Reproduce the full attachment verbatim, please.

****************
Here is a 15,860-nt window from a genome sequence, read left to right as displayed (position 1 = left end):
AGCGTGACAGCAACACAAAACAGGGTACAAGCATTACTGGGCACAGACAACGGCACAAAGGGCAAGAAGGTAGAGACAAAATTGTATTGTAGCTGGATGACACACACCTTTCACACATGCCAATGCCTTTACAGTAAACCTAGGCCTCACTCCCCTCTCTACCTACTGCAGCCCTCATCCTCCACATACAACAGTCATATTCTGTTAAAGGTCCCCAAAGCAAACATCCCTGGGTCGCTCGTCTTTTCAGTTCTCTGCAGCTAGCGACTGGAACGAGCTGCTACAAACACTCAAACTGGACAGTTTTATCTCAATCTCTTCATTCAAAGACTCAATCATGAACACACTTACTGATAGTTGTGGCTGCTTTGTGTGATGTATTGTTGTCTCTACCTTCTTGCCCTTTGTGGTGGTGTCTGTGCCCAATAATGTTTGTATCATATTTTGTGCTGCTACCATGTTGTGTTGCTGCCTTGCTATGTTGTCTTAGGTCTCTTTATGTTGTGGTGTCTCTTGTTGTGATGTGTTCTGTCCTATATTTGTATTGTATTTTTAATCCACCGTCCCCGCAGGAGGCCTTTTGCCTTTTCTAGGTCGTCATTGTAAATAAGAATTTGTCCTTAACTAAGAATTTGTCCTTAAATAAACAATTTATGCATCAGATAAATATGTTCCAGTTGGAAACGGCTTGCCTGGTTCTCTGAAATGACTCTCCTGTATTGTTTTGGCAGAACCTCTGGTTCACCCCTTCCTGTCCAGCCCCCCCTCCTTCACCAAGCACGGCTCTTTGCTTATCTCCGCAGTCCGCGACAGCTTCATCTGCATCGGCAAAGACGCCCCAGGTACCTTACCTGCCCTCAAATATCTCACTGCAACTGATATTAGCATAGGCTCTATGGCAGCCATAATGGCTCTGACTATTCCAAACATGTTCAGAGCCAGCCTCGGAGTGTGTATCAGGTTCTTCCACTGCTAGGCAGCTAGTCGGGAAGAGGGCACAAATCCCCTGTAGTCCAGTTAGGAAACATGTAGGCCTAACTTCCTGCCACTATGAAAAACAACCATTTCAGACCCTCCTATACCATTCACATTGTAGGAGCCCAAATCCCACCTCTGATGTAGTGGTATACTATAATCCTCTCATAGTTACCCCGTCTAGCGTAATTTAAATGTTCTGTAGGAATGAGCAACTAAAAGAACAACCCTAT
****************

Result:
Here is a 15,860-nt window from a genome sequence, read left to right as displayed (position 1 = left end):
AGCGTGACAGCAACACAAAACAGGGTACAAGCATTACTGGGCACAGACAACGGCACAAAGGGCAAGAAGGTAGAGACAAAATTGTATTGTAGCTGGATGACACACACCTTTCACACATGCCAATGCCTTTACAGTAAACCTAGGCCTCACTCCCCTCTCTACCTACTGCAGCCCTCATCCTCCACATACAACAGTCATATTCTGTTAAAGGTCCCCAAAGCAAACATCCCTGGGTCGCTCGTCTTTTCAGTTCTCTGCAGCTAGCGACTGGAACGAGCTGCTACAAACACTCAAACTGGACAGTTTTATCTCAATCTCTTCATTCAAAGACTCAATCATGAACACACTTACTGATAGTTGTGGCTGCTTTGTGTGATGTATTGTTGTCTCTACCTTCTTGCCCTTTGTGGTGGTGTCTGTGCCCAATAATGTTTGTATCATATTTTGTGCTGCTACCATGTTGTGTTGCTGCCTTGCTATGTTGTCTTAGGTCTCTTTATGTTGTGGTGTCTCTTGTTGTGATGTGTTCTGTCCTATATTTGTATTGTATTTTTAATCCACCGTCCCCGCAGGAGGCCTTTTGCCTTTTCTAGGTCGTCATTGTAAATAAGAATTTGTCCTTAACTAAGAATTTGTCCTTAAATAAACAATTTATGCATCAGATAAATATGTTCCAGTTGGAAACGGCTTGCCTGGTTCTCTGAAATGACTCTCCTGTATTGTTTTGGCAGAACCTCTGGTTCACCCCTTCCTGTCCAGCCCCCCCTCCTTCACCAAGCACGGCTCTTTGCTTATCTCCGCAGTCCGCGACAGCTTCATCTGCATCGGCAAAGACGCCCCAGGTACCTTACCTGCCCTCAAATATCTCACTGCAACTGATATTAGCATAGGCTCTATGGCAGCCATAATGGCTCTGACTATTCCAAACATGTTCAGAGCCAGCCTCGGAGTGTGTATCAGGTTCTTCCACTGCTAGGCAGCTAGTCGGGAAGAGGGCACAAATCCCCTGTAGTCCAGTTAGGAAACATGTAGGCCTAACTTCCTGCCACTATGAAAAACAACCATTTCAGACCCTCCTATACCATTCACATTGTAGGAGCCCAAATCCCACCTCTGATGTAGTGGTATACTATAATCCTCTCATAGTTACCCCGTCTAGCGTAATTTAAATGTTCTGTAGGAATGAGCAACTAAAAGAACAACCCTAT